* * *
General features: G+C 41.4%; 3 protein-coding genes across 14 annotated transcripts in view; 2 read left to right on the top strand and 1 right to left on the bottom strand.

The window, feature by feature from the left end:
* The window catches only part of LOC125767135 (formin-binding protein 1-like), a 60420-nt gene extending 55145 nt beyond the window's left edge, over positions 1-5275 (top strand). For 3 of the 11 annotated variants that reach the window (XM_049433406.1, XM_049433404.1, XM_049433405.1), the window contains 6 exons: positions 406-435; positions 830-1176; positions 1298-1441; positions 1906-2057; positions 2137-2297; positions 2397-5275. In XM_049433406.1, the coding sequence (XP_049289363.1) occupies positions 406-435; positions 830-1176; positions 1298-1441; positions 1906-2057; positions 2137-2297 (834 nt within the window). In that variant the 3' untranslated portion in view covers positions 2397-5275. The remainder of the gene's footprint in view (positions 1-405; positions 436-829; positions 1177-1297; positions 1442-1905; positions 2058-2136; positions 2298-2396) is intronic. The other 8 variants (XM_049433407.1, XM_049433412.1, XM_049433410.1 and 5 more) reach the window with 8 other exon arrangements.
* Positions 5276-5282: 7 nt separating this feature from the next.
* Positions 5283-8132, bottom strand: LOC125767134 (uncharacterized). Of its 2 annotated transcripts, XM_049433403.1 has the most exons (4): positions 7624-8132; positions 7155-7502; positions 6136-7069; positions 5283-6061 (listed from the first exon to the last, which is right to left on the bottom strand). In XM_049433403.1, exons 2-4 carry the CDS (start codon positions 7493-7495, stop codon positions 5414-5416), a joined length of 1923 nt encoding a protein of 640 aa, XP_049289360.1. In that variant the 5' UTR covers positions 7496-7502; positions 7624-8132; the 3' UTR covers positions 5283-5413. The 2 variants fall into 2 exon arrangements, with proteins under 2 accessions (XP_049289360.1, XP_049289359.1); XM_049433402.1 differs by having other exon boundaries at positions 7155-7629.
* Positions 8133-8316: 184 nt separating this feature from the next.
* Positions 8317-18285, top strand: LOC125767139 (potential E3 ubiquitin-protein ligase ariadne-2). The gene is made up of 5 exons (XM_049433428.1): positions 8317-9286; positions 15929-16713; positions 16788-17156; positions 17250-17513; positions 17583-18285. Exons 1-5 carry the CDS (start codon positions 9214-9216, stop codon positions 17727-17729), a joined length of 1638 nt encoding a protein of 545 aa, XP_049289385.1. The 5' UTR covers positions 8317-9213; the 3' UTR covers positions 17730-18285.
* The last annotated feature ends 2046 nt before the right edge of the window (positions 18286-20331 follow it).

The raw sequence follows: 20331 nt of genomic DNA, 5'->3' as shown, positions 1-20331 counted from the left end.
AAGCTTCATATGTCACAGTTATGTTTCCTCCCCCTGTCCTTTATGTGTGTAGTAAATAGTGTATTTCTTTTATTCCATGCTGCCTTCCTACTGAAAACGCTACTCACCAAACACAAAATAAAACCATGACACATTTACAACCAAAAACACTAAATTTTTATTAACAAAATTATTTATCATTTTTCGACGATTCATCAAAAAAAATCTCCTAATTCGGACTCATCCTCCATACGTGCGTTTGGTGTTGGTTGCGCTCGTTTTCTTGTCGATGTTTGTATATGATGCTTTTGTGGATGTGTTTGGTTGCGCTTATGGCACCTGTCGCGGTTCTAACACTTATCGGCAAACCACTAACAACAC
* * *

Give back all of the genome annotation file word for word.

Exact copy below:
General features: G+C 41.4%; 3 protein-coding genes across 14 annotated transcripts in view; 2 read left to right on the top strand and 1 right to left on the bottom strand.

The window, feature by feature from the left end:
* The window catches only part of LOC125767135 (formin-binding protein 1-like), a 60420-nt gene extending 55145 nt beyond the window's left edge, over positions 1-5275 (top strand). For 3 of the 11 annotated variants that reach the window (XM_049433406.1, XM_049433404.1, XM_049433405.1), the window contains 6 exons: positions 406-435; positions 830-1176; positions 1298-1441; positions 1906-2057; positions 2137-2297; positions 2397-5275. In XM_049433406.1, the coding sequence (XP_049289363.1) occupies positions 406-435; positions 830-1176; positions 1298-1441; positions 1906-2057; positions 2137-2297 (834 nt within the window). In that variant the 3' untranslated portion in view covers positions 2397-5275. The remainder of the gene's footprint in view (positions 1-405; positions 436-829; positions 1177-1297; positions 1442-1905; positions 2058-2136; positions 2298-2396) is intronic. The other 8 variants (XM_049433407.1, XM_049433412.1, XM_049433410.1 and 5 more) reach the window with 8 other exon arrangements.
* Positions 5276-5282: 7 nt separating this feature from the next.
* Positions 5283-8132, bottom strand: LOC125767134 (uncharacterized). Of its 2 annotated transcripts, XM_049433403.1 has the most exons (4): positions 7624-8132; positions 7155-7502; positions 6136-7069; positions 5283-6061 (listed from the first exon to the last, which is right to left on the bottom strand). In XM_049433403.1, exons 2-4 carry the CDS (start codon positions 7493-7495, stop codon positions 5414-5416), a joined length of 1923 nt encoding a protein of 640 aa, XP_049289360.1. In that variant the 5' UTR covers positions 7496-7502; positions 7624-8132; the 3' UTR covers positions 5283-5413. The 2 variants fall into 2 exon arrangements, with proteins under 2 accessions (XP_049289360.1, XP_049289359.1); XM_049433402.1 differs by having other exon boundaries at positions 7155-7629.
* Positions 8133-8316: 184 nt separating this feature from the next.
* Positions 8317-18285, top strand: LOC125767139 (potential E3 ubiquitin-protein ligase ariadne-2). The gene is made up of 5 exons (XM_049433428.1): positions 8317-9286; positions 15929-16713; positions 16788-17156; positions 17250-17513; positions 17583-18285. Exons 1-5 carry the CDS (start codon positions 9214-9216, stop codon positions 17727-17729), a joined length of 1638 nt encoding a protein of 545 aa, XP_049289385.1. The 5' UTR covers positions 8317-9213; the 3' UTR covers positions 17730-18285.
* The last annotated feature ends 2046 nt before the right edge of the window (positions 18286-20331 follow it).

The raw sequence follows: 20331 nt of genomic DNA, 5'->3' as shown, positions 1-20331 counted from the left end.
AAGCTTCATATGTCACAGTTATGTTTCCTCCCCCTGTCCTTTATGTGTGTAGTAAATAGTGTATTTCTTTTATTCCATGCTGCCTTCCTACTGAAAACGCTACTCACCAAACACAAAATAAAACCATGACACATTTACAACCAAAAACACTAAATTTTTATTAACAAAATTATTTATCATTTTTCGACGATTCATCAAAAAAAATCTCCTAATTCGGACTCATCCTCCATACGTGCGTTTGGTGTTGGTTGCGCTCGTTTTCTTGTCGATGTTTGTATATGATGCTTTTGTGGATGTGTTTGGTTGCGCTTATGGCACCTGTCGCGGTTCTAACACTTATCGGCAAACCACTAACAACAC